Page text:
With Movember now well underway and the COVID-19 pandemic continuing to blight our day-to-day lives, men’s mental health is being engaged with perhaps more than it has ever been before.
This October, I uploaded a video to Facebook in which I opened up about my history with anxiety and outlined a personal challenge that I have set myself for Movember. In the wake of this, I received an overwhelming number of positive messages. It was wonderful to know that so many people care about men’s mental health. However, the sheer number of messages that I received proved to me that men talking about their emotions so openly continues to be far from the norm.
Despite experiencing anxiety since my childhood, I did not seek help until I was almost nineteen. Additionally, I only did so in a desperate attempt to get better so I would be stable enough to come to Durham after a debilitating anxiety flare-up in the summer after my A-Levels. Over the following two years, I invested significantly more time in my wellbeing and became increasingly open with my emotions. In the process of doing so, I realised that mental health was something I had a passion for and I ended up giving several public talks on the matter. Whereas in August 2017 I was reluctant to open up to my own GP, in July 2019 I spoke candidly of my own experiences to approximately 200 people at a mental health conference, speaking alongside high-profile UK activists.
The point is, I have not always been this open. In fact, I used to be very emotionally closed-off and somewhat robotic. I was born and raised in Jersey, where the worryingly recent introduction of certain anti-discrimination laws offers an indication of the conservative societal attitudes. To add to this, I was in all-male education from Year 3 to Year 13, so my school life was heavily influenced by the masculine ideals of strength, achievement and virility. We are all the product of our influences and therefore I left school intoxicated by these values. I convinced myself I was invincible while denying even to myself how unwell I was. Consequently, I had to normalise talking about my mental health. The more I spoke about it, the less discomfort I experienced in doing so.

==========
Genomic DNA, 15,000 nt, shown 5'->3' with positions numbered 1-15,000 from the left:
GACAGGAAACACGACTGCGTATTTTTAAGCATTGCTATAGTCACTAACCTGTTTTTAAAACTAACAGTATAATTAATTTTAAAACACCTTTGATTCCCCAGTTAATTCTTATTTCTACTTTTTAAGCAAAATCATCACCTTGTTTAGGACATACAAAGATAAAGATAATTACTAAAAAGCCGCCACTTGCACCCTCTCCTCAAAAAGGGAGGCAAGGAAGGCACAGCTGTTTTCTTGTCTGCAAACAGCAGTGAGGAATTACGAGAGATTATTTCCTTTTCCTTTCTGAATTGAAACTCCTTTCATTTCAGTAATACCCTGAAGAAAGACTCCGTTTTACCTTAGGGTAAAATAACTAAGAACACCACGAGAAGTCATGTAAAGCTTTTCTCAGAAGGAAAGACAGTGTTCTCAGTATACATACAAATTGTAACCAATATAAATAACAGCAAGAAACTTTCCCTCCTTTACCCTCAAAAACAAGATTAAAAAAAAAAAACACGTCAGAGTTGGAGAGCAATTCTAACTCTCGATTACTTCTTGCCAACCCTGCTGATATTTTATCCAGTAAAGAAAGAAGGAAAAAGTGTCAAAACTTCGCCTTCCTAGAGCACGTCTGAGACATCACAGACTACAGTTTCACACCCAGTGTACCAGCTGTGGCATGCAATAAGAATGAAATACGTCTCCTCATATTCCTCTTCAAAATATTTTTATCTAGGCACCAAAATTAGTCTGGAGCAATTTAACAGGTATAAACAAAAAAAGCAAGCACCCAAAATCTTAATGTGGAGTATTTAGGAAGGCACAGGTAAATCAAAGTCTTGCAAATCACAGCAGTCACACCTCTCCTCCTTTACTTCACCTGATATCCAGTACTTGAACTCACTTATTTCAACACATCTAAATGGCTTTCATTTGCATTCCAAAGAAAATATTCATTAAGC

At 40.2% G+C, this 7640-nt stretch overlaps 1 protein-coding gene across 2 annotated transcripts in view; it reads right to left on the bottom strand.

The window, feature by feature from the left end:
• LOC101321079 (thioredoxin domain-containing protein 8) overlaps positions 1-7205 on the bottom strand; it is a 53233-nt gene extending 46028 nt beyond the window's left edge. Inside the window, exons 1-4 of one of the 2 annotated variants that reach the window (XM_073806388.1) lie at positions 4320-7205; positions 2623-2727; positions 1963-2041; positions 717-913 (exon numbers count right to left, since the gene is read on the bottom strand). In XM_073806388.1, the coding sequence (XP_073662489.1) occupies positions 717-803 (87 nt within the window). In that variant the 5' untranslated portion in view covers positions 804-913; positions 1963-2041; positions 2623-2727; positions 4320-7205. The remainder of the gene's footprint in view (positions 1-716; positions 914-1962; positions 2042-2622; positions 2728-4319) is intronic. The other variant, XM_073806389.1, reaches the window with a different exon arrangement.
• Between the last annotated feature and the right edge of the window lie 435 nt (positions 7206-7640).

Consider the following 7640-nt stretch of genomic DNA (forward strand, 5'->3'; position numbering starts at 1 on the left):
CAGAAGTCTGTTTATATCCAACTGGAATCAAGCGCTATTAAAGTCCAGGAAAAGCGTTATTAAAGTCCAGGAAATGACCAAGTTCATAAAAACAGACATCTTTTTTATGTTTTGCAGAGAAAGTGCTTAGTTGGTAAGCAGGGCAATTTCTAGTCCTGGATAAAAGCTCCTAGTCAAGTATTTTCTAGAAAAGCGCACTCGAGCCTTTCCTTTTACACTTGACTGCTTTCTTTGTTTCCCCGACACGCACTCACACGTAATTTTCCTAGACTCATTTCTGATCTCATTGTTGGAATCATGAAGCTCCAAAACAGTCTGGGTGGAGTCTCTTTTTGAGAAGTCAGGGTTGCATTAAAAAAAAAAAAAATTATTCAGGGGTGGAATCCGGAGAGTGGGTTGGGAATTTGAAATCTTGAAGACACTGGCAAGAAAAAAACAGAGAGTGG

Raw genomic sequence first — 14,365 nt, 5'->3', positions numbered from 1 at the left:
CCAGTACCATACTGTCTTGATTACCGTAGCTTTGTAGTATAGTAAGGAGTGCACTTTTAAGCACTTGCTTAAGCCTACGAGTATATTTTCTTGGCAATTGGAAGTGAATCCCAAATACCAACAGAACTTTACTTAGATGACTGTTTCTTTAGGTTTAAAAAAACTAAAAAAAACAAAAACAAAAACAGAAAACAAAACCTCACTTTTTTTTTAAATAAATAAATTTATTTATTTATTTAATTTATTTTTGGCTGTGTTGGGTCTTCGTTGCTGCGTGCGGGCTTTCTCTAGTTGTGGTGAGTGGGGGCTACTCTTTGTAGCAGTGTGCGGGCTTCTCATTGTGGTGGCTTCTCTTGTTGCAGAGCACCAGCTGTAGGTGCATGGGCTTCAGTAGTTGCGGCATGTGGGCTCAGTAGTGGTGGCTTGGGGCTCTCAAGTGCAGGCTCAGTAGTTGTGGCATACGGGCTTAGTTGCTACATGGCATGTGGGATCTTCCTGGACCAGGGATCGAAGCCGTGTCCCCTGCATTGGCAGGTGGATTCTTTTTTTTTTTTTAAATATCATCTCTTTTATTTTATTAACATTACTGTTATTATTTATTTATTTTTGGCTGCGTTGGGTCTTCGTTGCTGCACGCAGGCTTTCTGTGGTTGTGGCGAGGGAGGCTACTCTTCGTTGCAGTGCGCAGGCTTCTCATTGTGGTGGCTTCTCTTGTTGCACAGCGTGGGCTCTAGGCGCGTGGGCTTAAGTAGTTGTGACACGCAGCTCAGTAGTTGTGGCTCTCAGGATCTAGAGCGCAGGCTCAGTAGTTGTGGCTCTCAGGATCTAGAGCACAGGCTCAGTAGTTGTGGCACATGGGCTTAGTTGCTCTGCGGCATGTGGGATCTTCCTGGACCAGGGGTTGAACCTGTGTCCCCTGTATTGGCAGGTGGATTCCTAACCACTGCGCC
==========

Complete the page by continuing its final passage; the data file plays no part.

Coming through the other side of this process has enabled me to see the situation clearer than ever before: we have a long way to go when it comes to men expressing their emotions. Toxic masculinity, which in this instance I am taking to mean the destructive expectation that men and boys should maintain an unwavering air of strength and invulnerability, continues to persist today. According to the Office for National Statistics, men accounted for approximately three-quarters of suicide deaths in England and Wales. Of course, every suicide is a tragic loss of life regardless of gender, but we cannot simply gloss over the blindingly obvious fact that a disproportionately high number of men take their own lives. Furthermore, the rate of male suicides is 16.9 for every 100,000 people, the highest it has been since 2000.
It is clear that men do experience emotions. You may think that I am stating the obvious, however if I am then how come that we continue to buy into traditional gender expectations? The figures are alerting us with a warning that the situation is not getting better and I dread to think what the statistics for 2020 will be given how the Covid-19 pandemic has raged through our lives like an uncontrollable inferno.
The statistics expose a harsh truth, yet one that we must confront urgently: toxic masculinity continues to rule traditional gender expectations with an iron fist. We need to normalise men talking about their feelings. I implore other men who feel comfortable enough doing so to share their stories as I have done. Archaic gender expectations continue to be deep-rooted and unless we attack them at their core, the problem will never be eradicated. With 60 men dying by suicide every hour across the world, it is quite literally a matter of life or death.
Image: Finn via Unsplash.